Good landlords never waste money doing things that don’t need to be done. It kills our profits without providing a good return. This is especially true when it comes to rental property renovations. Over time everything deteriorates. I mean, do you feel the same as the twenty-year-old version of yourself? I know I don’t. Heck, my body hurts in ways I never expected to feel. But I digress…
If you own a rental property long enough, the time will come when you will have to pony up some cash to renovate. It’s either that or be left with lower rents and tenants that are at probably at the lower end of the desirability scale. I don’t want that. That’s something that’s way worse than spending some of my earnings to keep the place comparable to other rentals in the area. I think you will agree with me here.
So while renovations are worthwhile when the time comes, we want to use our money in the most efficient manner that we can. That doesn’t mean being a cheapskate and using the cheapest material we can get as that never works out well in the end and you usually just have to redo everything in a few short years. No, we want good materials used in areas that offer the best return on our money.
What we don’t want to do is waste our renovation budget. To that end, I have come up with the top three areas of wasteful upgrades that I have seen landlords spend money doing – and what to do instead.
Waste Money in the Kitchen
Landlords upgrade the kitchen cabinets and countertops expecting to command a higher rent, ‘wow’ potential tenants, and get the place rented faster. If you have your property in an area with a large demand for rentals (and you bought your property in such an area, right?), it is a waste.
Just having ‘nice enough’ cabinets and countertops are enough to get a pick of quality tenants in these locales.
A handyman can often make them nice enough by repairing any deteriorated areas and staining them. I bought a property that had 80’s style particle board cabinets with a section that had gotten wet, but didn’t replace the whole of the kitchen cabinets though! Instead, I paid a handyman to cut new pieces to replace the damaged sections and gel-stain away the 80’s style. I also replaced the cabinet hinges and installed pulls myself. The result of these inexpensive upgrades was a ‘nice enough’ kitchen brought into the current decade. Total cost? $160 in labor and $280 in materials.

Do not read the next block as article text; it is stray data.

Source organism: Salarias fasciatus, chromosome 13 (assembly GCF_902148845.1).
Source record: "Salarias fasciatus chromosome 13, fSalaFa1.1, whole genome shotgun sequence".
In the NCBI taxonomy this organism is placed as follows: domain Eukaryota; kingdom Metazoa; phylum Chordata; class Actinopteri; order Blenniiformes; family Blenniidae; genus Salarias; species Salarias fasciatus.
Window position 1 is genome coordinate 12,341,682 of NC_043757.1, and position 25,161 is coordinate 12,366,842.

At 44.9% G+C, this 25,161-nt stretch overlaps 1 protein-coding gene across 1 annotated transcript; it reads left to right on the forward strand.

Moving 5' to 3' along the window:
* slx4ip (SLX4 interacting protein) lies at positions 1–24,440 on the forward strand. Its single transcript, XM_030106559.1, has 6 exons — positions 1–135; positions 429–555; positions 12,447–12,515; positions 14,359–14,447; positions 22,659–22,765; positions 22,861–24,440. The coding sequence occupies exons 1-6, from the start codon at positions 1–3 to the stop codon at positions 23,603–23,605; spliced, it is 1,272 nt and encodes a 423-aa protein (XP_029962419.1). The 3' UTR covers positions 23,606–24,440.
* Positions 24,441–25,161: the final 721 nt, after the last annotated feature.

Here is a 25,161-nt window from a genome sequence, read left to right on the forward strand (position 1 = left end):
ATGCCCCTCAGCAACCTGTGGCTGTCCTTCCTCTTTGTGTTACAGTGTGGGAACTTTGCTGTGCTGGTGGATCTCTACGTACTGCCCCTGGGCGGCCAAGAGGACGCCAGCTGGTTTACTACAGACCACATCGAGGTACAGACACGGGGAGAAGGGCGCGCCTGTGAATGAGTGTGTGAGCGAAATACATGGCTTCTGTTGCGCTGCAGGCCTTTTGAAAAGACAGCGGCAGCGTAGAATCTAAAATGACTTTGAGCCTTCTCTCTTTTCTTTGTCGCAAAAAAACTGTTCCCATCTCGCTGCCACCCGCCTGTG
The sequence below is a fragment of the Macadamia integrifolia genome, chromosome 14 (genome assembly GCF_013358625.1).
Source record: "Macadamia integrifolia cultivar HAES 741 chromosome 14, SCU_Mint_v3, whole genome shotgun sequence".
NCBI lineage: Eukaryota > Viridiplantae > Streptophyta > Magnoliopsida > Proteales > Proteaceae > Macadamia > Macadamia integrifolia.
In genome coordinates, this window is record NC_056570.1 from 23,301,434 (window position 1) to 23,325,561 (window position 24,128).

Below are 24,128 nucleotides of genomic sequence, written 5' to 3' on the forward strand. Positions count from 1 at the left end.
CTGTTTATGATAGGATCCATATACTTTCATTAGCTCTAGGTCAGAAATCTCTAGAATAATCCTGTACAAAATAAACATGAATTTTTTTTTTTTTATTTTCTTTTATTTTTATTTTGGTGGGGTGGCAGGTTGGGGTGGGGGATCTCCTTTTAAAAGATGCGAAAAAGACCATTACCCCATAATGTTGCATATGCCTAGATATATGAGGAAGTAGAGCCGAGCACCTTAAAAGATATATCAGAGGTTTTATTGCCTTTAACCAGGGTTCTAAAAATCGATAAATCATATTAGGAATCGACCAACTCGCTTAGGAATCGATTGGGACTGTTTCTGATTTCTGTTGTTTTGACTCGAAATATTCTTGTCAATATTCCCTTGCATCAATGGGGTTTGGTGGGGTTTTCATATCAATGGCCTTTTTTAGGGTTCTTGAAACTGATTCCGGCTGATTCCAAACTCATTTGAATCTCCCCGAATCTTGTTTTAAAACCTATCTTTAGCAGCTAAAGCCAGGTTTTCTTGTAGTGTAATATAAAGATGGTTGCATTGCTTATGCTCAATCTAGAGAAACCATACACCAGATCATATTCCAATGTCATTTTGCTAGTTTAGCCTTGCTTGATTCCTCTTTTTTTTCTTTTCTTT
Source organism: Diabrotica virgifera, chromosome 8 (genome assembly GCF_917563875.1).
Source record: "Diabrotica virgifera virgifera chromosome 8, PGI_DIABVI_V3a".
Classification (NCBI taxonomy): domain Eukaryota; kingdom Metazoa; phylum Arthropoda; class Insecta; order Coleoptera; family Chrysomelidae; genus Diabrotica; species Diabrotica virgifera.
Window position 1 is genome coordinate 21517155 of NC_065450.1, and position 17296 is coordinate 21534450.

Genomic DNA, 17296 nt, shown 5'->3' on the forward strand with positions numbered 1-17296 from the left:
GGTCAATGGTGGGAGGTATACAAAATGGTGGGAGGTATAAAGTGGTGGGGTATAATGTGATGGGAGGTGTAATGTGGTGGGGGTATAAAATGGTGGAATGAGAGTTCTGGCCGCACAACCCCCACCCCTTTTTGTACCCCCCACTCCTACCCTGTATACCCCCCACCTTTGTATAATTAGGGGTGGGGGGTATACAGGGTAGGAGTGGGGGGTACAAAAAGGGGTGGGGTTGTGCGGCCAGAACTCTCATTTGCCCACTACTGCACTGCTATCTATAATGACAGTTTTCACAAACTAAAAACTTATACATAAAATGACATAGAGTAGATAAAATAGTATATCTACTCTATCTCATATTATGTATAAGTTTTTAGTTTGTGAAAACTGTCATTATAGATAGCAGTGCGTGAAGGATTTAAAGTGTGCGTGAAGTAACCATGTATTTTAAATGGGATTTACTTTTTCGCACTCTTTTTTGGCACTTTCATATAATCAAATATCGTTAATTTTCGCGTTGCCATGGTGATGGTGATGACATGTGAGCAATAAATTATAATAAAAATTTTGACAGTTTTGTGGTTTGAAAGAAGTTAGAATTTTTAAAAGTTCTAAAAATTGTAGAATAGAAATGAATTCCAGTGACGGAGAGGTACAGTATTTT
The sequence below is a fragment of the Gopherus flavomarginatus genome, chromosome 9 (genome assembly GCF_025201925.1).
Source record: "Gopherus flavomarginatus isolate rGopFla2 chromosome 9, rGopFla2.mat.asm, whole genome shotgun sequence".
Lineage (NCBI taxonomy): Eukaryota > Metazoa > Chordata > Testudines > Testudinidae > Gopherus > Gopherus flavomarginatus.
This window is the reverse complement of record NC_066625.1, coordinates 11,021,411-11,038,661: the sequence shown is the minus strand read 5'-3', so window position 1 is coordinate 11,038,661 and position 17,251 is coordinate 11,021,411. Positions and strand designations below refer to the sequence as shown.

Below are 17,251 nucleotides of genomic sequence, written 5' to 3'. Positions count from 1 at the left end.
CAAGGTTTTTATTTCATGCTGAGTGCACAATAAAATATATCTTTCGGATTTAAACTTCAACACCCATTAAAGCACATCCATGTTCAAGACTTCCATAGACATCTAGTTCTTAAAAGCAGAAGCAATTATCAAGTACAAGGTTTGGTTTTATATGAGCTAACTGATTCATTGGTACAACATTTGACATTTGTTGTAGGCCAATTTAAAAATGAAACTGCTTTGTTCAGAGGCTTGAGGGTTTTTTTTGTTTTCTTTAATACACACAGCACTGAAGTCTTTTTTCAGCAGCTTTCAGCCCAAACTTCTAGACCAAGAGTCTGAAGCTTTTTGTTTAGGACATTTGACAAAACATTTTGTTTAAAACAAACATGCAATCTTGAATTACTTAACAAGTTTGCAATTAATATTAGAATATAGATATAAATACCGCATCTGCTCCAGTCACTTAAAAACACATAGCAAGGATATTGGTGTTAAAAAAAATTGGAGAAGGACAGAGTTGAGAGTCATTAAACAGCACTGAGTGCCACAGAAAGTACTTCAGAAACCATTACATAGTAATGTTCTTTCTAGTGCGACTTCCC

Once those shiny new cabinets are in they just won’t look good without a granite or quartz countertop, right? Nope, don’t waste money. Regular tenants aren’t expecting fancy stone countertops, so don’t do it! They make good looking Formica laminate countertops on the cheap nowadays.
Oh, and please don’t go crazy on the appliances either! Most renters aren’t going to know the difference between the low-end and high-end models. Just having clean, working appliances is enough.
Waste Money in the Bathroom
Another area some landlords feel the need to overdo it is in the bathrooms of their rentals. Putting in fancy sinks (or adding dual sinks) or changing the tub into a walk-in shower with a rainfall showerhead.
Don’t do it in a rental! Bathrooms should be nice, but basic. Basic ‘out-of-the-box’ vanity with sink built into the top, tile or vinyl on the floors and shower walls. The vast majority of renters just need a decent place, fancy upgrades are for homeowners. Think of the motto KISS: Keep It Simple, Stupid.
Where do you want to spend the money? Buy good quality faucets (don’t forget the pipes too!) and toilet. I find that installing commercial grade faucets and toilets are the best, as they are made to withstand abuse. If you can kill the maintenance issues before they even start with quality materials that don’t break or leak easily – do it! That, to me, is worth the additional money.
Waste Money on Carpets
Rental units often have carpeting because it is cheap and easy to replace, and it is. The problem is that you are going to find yourself replacing it every two tenants, on average. Wear and spills are going to happen.
So in a rental that you plan to hold for the long-term, I say stop wasting money with the carpets and install a high-traffic resistant vinyl flooring. Yes, it will cost more initially but over time it will come out to be the best return on your dime. I say vinyl over laminate because vinyl is 100% waterproof.
They make amazing vinyl that mimics wood or tile, buy the type that your area expects. Wood in New England or tile in Florida, for example. You should only install flooring that has a timeless style – no fad patterns that will be dated in a decade. I recommend the TrafficMASTER Allure vinyl brand in a neutral pattern.
Encourage the tenant to use area rugs as any wear or stains will be at their expense.
Most tenants expect that carpet will be in the bedrooms. I use a mid-grade carpet made of nylon with Scotchguard protection.
Unless you are renting in A-class areas, just keep your places ‘nice enough’. Most renters want a decent place at the going rate. So give them what they want.
The object is to have satisfied tenants without spending more than you need to. It does NOT mean being a cheap miser. It DOES mean to spend your money in a smart and efficient manner that keeps the cash flowing.
I hope you found something of value that you can apply to your business. If you have additional knowledge to add, or just want to say anything at all, leave a comment below.
Justin (AKA MrDoublingDollars) is a personal finance geek that is seeking an end to the J.O.B. paradigm by becoming financially independent in whatever way he can. You can follow his adventures on his website, www.DoublingDollars.com, where he often writes about side-hustles and his philosophy of life and money.